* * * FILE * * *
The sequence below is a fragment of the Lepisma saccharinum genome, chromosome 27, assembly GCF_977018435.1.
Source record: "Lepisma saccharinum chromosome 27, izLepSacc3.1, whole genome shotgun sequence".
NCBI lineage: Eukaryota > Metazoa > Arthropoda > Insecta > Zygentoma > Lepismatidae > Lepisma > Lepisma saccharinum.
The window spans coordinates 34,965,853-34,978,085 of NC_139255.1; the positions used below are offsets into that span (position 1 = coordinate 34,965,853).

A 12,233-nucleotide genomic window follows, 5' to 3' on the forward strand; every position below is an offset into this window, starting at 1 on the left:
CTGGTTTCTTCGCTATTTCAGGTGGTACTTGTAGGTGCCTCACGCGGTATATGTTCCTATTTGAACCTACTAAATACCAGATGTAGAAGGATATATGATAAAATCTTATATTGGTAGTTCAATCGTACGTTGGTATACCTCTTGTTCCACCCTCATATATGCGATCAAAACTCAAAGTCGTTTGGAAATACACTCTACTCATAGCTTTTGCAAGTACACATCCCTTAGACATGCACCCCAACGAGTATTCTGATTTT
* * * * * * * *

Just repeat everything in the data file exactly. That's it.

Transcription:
The sequence below is a fragment of the Lepisma saccharinum genome, chromosome 27, assembly GCF_977018435.1.
Source record: "Lepisma saccharinum chromosome 27, izLepSacc3.1, whole genome shotgun sequence".
NCBI lineage: Eukaryota > Metazoa > Arthropoda > Insecta > Zygentoma > Lepismatidae > Lepisma > Lepisma saccharinum.
The window spans coordinates 34,965,853-34,978,085 of NC_139255.1; the positions used below are offsets into that span (position 1 = coordinate 34,965,853).

A 12,233-nucleotide genomic window follows, 5' to 3' on the forward strand; every position below is an offset into this window, starting at 1 on the left:
CTGGTTTCTTCGCTATTTCAGGTGGTACTTGTAGGTGCCTCACGCGGTATATGTTCCTATTTGAACCTACTAAATACCAGATGTAGAAGGATATATGATAAAATCTTATATTGGTAGTTCAATCGTACGTTGGTATACCTCTTGTTCCACCCTCATATATGCGATCAAAACTCAAAGTCGTTTGGAAATACACTCTACTCATAGCTTTTGCAAGTACACATCCCTTAGACATGCACCCCAACGAGTATTCTGATTTT